Well, cook your fettuccine first, he said. Toss with oil when it’s cooked and then make the buttery prawn sauce. A little bit of oil just to get started and then cook – in quite a bit of butter – a small onion or shallot, garlic and chilli. He turned to look at me with a cheeky grin, I do love butter. Oh, so do I.

Back in Perrin’s kitchen (one devoid of natural light so excuse the yellow-tinged photographs), I sat with my laptop and a glass of wine and looked on, taking notes and asking questions. The meal is quick to prepare – snappy and intense – but there are things to notice here. The sizzle and spit of the pan; an undercurrant beneath the roaring of the extractor fan. As the prawns are flicked and tossed they pink with the heat and the chilli, while the onion and garlic, soft and translucent, is a buttery yellow in comparison. Once the lemon zest and white wine have been added the smell is rich and inviting – there is the sweetness of the prawns, the zing of lemon and crisp Sauvignon Blanc, and the warm scent of onions cooking in butter.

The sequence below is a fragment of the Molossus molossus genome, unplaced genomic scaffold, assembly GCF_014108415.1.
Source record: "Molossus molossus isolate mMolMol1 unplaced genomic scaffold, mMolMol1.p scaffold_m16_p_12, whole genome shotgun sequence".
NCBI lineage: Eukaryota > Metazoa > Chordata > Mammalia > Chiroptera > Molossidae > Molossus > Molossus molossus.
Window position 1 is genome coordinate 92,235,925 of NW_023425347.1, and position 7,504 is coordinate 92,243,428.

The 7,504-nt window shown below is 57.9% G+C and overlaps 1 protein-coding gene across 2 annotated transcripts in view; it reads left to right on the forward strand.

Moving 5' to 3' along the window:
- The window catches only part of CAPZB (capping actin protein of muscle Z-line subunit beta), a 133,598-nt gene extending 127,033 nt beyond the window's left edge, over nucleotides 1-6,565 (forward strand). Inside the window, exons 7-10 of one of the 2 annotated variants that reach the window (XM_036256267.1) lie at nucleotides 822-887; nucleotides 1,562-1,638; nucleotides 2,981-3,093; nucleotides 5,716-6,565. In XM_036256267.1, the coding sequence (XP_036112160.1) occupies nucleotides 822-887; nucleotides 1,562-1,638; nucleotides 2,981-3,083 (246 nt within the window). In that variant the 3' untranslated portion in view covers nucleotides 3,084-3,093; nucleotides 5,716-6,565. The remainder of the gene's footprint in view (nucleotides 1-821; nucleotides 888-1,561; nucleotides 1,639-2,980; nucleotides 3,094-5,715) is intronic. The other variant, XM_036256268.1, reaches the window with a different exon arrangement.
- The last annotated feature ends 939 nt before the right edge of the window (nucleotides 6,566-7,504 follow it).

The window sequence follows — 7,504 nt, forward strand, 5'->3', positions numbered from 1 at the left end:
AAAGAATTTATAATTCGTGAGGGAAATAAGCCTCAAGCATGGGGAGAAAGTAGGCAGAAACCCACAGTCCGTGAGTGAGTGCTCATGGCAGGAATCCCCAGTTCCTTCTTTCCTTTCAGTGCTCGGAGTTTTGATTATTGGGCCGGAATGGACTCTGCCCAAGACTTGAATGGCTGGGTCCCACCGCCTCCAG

Tossing is important, says Perrin. You must allow everything to bind with the butter – the crux and muscles of the dish, I guess. The dish needs muscle to carry the chilli because heck it’s hot. I sat there enjoying every tendril of fettuccine slicked with butter, garlic and sweet onion and each succulent prawn I picked out of the nest of noodles and ate with my fingers but throughout the whole meal my eyes watered and my nose ran with the heat of the chilli. After I placed my knife and fork together I was out of breath and fanning my burning mouth. Perrin poured me a glass of milk. Romance was high during this meal, believe you me.

Spicy Prawn Fettuccine
Adjust heat to your liking. Maybe one red chilli would suffice. Saffron or smoked paprika could add to the sunset pink colour but lend more of a mild flavour. Serves 2.

200 grams fettuccine
1 tablespoon oil (plus extra for pasta)
a decent knob of butter – 20 or so grams
1 small onion or shallot
4-6 cloves of garlic, finely sliced
red chilli
300 grams raw prawns
1 lemon – zest and juice
1 generous glass of white wine
salt and pepper

Cook the pasta until al dente. Strain and toss with a glug of oil to prevent sticking.

To a frying pan add the tablespoon of oil and butter. Once melted and slightly bubbling cook the onions and garlic and until soft. Add the chilli and cook for a further two minutes. Increase the heat then add the prawns, tossing for a couple of minutes to partially cook. Add the lemon zest and juice, the wine, salt and pepper then the cooked pasta continuing to toss for a further three or so minutes.